What Do You Do?

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What do you do? Four little words. The standard, culturally acceptable opening question when you meet someone new. When I was working at a law firm, the answer was easy. “I’m a lawyer.” Not once did I get a quizzical look. Everyone has some notion of what “lawyer” means. But after I jumped into the world of social entrepreneurship, answering this simple question suddenly became surprisingly hard.

“I’m a social entrepreneur” was the answer that best captured my experience creating, launching and running City Hall Fellows, a local government service corps. But few people I met were familiar with this term. Reactions ranged from blank stares to questions like: “so you work with social media?” More often than not, I found myself explaining, and often defending, social entrepreneurship. And because I was on a networking warpath to build my organization, I was introducing myself to everyone who crossed my path – the stranger at a party, the person sitting next to me on the airplane, my friend’s uncle who worked at a foundation and might know someone who could help me. Even though I really love teaching people about social entrepreneurship, having this same conversation dozens of times a week quickly became tedious.

Responding “I’m a nonprofit executive” didn’t feel right. While technically true, it didn’t begin to capture my experience. The image of a staid professional at a traditional, established nonprofit bore little resemblance to my start-up, bootstrapped, work-from-anywhere, chase-down-every-rabbit-hole, working 24-7-365, fueled-by-nothing-but-passion existence.

I eventually settled on answering with a short version of my elevator pitch for City Hall Fellows – “I’m founder and ED of a national service corps that engages and empowers recent college grads to lead our cities.” This answer seemed to satisfy most people – at least those whose eyes didn’t glaze over three words in. It also led to a lot of great conversations about my organization. As a social entrepreneur, what could be better, right? Every new person I met instantly became a potential donor, supporter, ally or applicant. But therein also lay the problem. Every conversation with every new person I met – from my new next-door neighbor to my kids’ pediatrician – started off with me pitching. It was exhausting to always be “on.” I started not to feel right always leading with the organization. City Hall Fellows was a big part of what I did, but it wasn’t all I did.

I thought answering this question would get easier when, 18 months ago, I took a sabbatical to serve in the Obama Administration as a White House Fellow. It didn’t; it got even harder. Beyond the hundreds of new people I now meet annually in the normal course of work and life, Fellowship program events required me to formally introduce myself – and answer “what do you”– hundreds of additional times.

I could no longer cop out with a short pitch for City Hall Fellows; I had moved on. I was neither a political appointee nor a career Fed – terms laden with implications of career paths that bore no resemblance to mine. And even fewer people have a conception of what a White House Fellow is than have a conception of what a social entrepreneur is.

I was agonizing over how to answer in this new context when it hit me why I found these four little words so vexing.

We tend to define people, to categorize them in our minds, by their answer to the question “what do you do?” I was chafing at the challenge to succinctly define myself. The meaning of the question had morphed for me from “what is your professional function” to “who are YOU and what makes you tick?” Leading with the latter facilitates far more meaningful connections, which I was eager for after years of shallow introductions. But an honest answer requires serious soul-searching, which I wasn’t sure I was ready for. Still, I knew I was done with defining myself solely by my professional function. I wanted people to know more of me. And I wanted to know more of them.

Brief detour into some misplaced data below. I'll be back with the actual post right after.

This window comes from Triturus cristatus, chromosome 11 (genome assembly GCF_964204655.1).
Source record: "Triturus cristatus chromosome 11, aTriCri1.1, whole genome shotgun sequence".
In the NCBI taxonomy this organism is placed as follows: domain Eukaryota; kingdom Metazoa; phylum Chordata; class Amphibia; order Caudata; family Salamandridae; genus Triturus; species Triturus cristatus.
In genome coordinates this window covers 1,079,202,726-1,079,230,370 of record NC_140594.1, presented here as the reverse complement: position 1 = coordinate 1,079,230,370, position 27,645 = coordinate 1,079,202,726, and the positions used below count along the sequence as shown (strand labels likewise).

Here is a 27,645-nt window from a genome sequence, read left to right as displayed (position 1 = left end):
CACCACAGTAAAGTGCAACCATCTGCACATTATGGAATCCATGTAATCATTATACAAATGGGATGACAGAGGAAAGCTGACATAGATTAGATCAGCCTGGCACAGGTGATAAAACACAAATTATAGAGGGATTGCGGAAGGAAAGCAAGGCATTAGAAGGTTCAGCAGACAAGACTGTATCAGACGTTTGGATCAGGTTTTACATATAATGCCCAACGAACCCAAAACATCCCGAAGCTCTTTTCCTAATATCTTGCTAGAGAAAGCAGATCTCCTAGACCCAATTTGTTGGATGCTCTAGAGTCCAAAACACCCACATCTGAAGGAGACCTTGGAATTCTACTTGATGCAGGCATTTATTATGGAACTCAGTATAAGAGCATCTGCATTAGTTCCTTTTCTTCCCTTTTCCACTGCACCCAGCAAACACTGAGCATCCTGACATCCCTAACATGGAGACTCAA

So I spent the last year trying on a range of answers. I introduced myself variably as a lawyer-by-training and social entrepreneur-by-trade; a big-firm lawyer-turned-social entrepreneur; a national service corps founder; and a social change agent passionate about civic engagement and developing active citizens for our democracy. I tried out different descriptions of City Hall Fellows. A few times, I led with the fact that I am the mom of two active little girls. I tested out incorporating my Jewish heritage, my Louisiana roots, and my stint in city government. Once I even introduced myself as the guy sitting next to me.

Much to my surprise, I was having fun. I wasn’t feeling crushed by the paralyzing identity crisis I had feared. Instead, the challenge that seemed so daunting at first had given me an opportunity for constant reinvention. A chance to try out how different aspects of my identity fit together. I began to give myself permission to not cram myself into a single sentence. Permission not to have a one-size-fits-all identity. I began to relax, to breathe easier when the question arose, to focus on the people I was meeting rather than on the words coming out of my own mouth.

If you asked me today, I might answer that I’m enjoying a self-imposed personal sabbatical to recharge after seven personally and professionally intense years. Or I might tell you that I’m on the cusp of an exciting new professional adventure. And then I’d ask you: so, what do you do?

This post was originally published January 29, 2014 on UnSectored, a community platform for re-thinking social change, as part of a series on Martyrdom in Social Change: Seeking Personal Sustainability.

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